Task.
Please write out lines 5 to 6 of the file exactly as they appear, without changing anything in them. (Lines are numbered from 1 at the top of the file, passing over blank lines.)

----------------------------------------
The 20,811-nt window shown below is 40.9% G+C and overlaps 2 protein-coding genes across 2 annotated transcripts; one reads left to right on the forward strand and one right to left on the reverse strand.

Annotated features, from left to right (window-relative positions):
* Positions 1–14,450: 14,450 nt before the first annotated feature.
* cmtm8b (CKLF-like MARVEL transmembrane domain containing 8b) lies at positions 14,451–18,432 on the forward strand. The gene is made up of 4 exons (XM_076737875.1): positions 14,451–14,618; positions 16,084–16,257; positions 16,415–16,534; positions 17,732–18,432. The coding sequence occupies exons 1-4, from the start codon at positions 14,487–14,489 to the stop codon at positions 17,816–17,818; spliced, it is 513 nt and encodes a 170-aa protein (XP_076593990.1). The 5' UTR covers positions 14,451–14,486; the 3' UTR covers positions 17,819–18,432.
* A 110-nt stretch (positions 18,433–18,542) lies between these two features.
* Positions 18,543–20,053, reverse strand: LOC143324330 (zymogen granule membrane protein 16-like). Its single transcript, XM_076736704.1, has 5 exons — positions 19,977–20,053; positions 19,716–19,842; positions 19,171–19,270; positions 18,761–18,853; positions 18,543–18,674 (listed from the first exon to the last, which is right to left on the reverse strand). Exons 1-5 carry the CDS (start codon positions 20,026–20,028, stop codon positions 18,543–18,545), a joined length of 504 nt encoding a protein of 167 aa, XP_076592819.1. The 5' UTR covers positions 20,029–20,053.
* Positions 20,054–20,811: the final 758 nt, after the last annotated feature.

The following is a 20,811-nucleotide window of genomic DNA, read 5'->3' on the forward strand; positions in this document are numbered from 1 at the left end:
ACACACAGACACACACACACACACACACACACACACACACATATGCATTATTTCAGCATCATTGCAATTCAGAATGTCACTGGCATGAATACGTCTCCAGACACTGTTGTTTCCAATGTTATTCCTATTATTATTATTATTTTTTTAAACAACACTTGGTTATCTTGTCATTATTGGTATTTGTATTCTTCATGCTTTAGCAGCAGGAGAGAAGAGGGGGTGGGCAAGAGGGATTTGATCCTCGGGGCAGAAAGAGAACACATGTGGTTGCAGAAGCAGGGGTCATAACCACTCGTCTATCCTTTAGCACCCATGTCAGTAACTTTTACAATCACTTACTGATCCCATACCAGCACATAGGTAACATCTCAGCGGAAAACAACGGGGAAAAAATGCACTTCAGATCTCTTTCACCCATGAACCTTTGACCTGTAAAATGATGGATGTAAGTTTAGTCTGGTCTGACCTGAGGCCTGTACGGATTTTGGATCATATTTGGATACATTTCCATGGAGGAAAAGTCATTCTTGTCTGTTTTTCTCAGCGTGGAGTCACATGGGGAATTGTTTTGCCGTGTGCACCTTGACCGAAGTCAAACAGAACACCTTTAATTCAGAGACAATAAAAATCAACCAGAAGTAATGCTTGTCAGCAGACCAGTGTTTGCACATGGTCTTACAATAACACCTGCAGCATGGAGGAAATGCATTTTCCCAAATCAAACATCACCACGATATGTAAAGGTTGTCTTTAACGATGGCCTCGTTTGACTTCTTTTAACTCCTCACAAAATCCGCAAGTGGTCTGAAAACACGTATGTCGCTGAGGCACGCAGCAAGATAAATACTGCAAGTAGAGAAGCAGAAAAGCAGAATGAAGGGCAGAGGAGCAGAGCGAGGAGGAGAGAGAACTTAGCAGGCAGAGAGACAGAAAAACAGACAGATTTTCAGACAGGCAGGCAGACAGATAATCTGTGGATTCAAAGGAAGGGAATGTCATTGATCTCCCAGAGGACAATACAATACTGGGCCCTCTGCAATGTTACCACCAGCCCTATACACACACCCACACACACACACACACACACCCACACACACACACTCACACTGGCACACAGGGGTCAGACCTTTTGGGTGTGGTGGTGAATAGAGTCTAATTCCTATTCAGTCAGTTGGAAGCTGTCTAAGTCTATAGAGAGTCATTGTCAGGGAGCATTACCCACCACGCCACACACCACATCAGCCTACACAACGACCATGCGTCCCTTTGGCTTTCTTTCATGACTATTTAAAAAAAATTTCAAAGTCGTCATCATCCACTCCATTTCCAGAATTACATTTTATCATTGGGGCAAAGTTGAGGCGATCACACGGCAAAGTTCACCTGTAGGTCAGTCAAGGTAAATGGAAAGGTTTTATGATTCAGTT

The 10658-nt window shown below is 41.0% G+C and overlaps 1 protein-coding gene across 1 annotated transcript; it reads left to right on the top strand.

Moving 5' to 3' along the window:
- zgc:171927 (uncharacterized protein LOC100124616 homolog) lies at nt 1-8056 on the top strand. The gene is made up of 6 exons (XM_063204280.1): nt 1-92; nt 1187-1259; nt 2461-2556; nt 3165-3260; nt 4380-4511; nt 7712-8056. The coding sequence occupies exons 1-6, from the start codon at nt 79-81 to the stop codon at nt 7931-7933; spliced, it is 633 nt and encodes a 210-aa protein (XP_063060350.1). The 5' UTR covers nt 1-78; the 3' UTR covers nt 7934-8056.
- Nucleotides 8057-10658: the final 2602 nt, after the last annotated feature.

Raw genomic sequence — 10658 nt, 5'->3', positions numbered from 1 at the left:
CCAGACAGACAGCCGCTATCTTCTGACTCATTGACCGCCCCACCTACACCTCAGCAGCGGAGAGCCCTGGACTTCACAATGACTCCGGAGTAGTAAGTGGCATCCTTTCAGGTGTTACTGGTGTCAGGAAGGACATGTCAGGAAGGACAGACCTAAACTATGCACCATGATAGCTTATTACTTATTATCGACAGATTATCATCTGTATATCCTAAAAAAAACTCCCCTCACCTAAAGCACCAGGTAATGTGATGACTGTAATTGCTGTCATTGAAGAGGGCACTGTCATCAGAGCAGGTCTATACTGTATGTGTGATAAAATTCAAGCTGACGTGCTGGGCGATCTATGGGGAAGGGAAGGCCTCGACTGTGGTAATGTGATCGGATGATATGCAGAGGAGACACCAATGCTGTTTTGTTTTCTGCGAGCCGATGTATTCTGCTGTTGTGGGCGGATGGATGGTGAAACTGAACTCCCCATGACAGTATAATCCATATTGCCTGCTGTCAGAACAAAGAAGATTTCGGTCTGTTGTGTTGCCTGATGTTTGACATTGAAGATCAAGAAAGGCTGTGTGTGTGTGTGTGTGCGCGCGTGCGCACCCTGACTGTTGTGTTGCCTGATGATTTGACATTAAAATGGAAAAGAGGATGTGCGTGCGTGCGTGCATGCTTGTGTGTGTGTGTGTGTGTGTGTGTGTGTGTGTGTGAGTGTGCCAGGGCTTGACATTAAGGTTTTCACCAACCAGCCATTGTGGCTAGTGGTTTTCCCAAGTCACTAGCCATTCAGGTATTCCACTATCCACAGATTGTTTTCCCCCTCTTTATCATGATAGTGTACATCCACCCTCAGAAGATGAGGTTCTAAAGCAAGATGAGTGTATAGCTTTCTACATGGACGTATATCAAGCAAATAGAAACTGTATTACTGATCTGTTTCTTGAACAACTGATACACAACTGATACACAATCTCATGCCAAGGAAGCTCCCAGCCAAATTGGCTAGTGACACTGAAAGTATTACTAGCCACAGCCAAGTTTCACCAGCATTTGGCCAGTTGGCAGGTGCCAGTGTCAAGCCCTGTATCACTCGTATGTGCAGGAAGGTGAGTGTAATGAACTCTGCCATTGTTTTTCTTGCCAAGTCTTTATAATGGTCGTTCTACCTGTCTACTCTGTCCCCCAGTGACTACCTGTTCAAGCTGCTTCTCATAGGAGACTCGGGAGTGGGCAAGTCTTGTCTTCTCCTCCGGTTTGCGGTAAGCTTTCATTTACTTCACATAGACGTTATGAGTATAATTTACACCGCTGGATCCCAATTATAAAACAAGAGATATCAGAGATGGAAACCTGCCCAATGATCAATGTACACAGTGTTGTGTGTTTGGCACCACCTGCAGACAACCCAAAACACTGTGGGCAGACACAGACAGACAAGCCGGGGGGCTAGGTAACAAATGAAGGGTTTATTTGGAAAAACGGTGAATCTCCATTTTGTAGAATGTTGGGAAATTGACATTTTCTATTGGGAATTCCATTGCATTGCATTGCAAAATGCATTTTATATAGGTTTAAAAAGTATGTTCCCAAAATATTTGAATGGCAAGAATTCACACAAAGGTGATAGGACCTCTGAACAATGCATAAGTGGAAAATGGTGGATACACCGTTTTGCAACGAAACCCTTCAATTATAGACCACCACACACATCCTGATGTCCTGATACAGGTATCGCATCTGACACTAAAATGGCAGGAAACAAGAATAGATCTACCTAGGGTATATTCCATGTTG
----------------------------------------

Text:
* A 110-nt stretch (positions 18,433–18,542) lies between these two features.
* Positions 18,543–20,053, reverse strand: LOC143324330 (zymogen granule membrane protein 16-like). Its single transcript, XM_076736704.1, has 5 exons — positions 19,977–20,053; positions 19,716–19,842; positions 19,171–19,270; positions 18,761–18,853; positions 18,543–18,674 (listed from the first exon to the last, which is right to left on the reverse strand). Exons 1-5 carry the CDS (start codon positions 20,026–20,028, stop codon positions 18,543–18,545), a joined length of 504 nt encoding a protein of 167 aa, XP_076592819.1. The 5' UTR covers positions 20,029–20,053.